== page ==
He and the disciples finally arrive in the land of Gennesaret. All who are ill in the countryside come to Him. Upon touching Him, they are instantly made totally well.

Thoughts: Here, we see that Peter began to sink when he was overcome by fear. Ryle offers some thoughts on this point:

What a lively picture we have here of the experience of many believers! How many there are who have enough faith to take the first step in following Christ, but not enough faith to go on as they began. They take fright at the trials and dangers which seem to be in their way. They look at the enemies that surround them, and the difficulties that seem likely to beset their path…

My experiences indicate that Christians occasionally derive amusement from Peter’s tendency to speak and act rashly. One thought is that as Christians, we should be more humble when we encounter his words and deeds in our studies of the Gospels. Indeed, we often declare our willingness to follow Christ when we sing praise songs – but are we willing to act on this declaration when confronted by trials and temptations? Can our deeds match our words when we are plagued with doubt? Instead of elevating ourselves above Peter, we should continue to ask God for His grace so that we can make progress in our walk with Him.

We also see that Jesus miraculously walks on the surface of the Sea of Galilee in the midst of a violent storm. It is tempting to read this passage, hastily acknowledge that this miracle occurred, and dismiss it from our thoughts. Yet this miracle compels us to consider the following dichotomy:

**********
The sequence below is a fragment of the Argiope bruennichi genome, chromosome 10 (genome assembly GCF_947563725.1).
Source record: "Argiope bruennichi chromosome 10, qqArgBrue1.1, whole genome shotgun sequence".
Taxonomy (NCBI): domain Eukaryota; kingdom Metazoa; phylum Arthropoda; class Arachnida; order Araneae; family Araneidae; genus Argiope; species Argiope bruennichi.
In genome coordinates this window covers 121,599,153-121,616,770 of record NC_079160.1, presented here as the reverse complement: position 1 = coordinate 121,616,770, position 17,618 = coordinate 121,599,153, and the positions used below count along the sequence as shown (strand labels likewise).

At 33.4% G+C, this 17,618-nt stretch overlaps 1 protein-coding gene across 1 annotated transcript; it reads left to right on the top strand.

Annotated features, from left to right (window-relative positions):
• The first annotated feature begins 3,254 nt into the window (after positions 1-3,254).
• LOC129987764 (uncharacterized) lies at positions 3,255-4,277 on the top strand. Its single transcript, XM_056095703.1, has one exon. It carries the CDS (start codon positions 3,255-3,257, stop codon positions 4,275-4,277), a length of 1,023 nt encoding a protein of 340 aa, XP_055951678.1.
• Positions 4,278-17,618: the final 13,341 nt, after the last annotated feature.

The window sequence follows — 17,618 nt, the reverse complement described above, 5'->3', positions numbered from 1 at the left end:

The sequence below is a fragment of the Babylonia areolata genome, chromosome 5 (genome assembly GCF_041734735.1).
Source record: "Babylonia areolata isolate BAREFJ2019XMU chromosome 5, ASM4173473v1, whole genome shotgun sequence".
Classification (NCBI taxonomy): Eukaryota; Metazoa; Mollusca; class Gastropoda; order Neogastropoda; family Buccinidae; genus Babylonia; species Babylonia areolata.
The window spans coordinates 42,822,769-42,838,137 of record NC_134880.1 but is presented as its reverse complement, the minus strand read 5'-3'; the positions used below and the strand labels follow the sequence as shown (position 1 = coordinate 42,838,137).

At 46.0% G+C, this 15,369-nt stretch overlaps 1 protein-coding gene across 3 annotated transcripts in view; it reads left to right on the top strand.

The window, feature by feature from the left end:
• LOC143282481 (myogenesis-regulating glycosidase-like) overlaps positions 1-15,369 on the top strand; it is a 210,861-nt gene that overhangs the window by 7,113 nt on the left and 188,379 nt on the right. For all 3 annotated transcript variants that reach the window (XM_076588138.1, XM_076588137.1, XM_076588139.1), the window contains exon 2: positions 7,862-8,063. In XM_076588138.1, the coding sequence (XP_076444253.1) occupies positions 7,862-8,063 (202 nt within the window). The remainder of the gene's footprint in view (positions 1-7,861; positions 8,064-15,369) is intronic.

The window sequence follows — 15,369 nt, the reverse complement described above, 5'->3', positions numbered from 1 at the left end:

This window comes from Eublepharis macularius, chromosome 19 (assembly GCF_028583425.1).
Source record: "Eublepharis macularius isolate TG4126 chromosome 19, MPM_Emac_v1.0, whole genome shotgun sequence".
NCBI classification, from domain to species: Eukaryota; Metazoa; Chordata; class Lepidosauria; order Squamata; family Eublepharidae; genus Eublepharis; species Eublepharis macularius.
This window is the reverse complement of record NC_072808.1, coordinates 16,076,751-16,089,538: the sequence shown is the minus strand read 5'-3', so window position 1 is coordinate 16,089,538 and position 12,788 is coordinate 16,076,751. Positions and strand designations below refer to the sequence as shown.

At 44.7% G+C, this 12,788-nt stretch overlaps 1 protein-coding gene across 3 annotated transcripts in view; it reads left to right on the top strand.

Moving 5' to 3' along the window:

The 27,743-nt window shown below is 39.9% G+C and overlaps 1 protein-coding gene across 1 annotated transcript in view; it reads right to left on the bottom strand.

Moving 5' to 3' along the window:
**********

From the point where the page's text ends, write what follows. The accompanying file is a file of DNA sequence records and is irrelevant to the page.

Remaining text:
• the universe is a closed system that is based on immutable laws
  • Christ is willing and able to circumvent the laws of the universe.

Our finite, earthly minds struggle to resolve this dichotomy. Perhaps this miracle should also spur us to ask the following questions:

  • if God is omnipotent and unchanging, how does He exercise His power in our modern context?
  • if God continues to exercise His power, does He choose to work through us in that regard?
  • how can we allow Him to exercise His power through us?

Jesus Feeds the Five Thousand May 5, 2018

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Here are my thoughts on Matthew 14:13-21.

Summary: In this passage, Jesus responds to the news of the murder of John the Baptist – and Herod’s belief that He is the resurrected John – by traveling across the Sea of Galilee to a wilderness area. He is greeted by a crowd upon His arrival, though. His heart goes out to them and He heals those who lack strength.

The disciples are concerned about how to feed this crowd of five thousand men – plus women and children. He takes this opportunity to test them. When they fail to solve this problem, He takes five barley cakes and two pickled fish from a child. After blessing His Father, the disciples distribute the food to the crowd – who ate as much as they wanted.

Thoughts: I was struck by verse 13, which notes that the events in this passage occurred after “Jesus heard what had happened.” I assume that He was moved by the violent death of John the Baptist and that He grieved the loss of the prophet who had prepared the way for His ministry. Yet this passage implies that His mourning was curtailed by the appearance of a crowd after He crossed the Sea of Galilee. He immediately displayed compassion by performing several miracles, i.e. healing the sick and feeding the entire crowd. Indeed, it is amazing that He was not consumed by His grief, as He was able to fulfill His divine mission in the midst of His pain. I certainly anticipate meeting Him in the next life and learning more about His thoughts and emotions during His trip across the Sea of Galilee.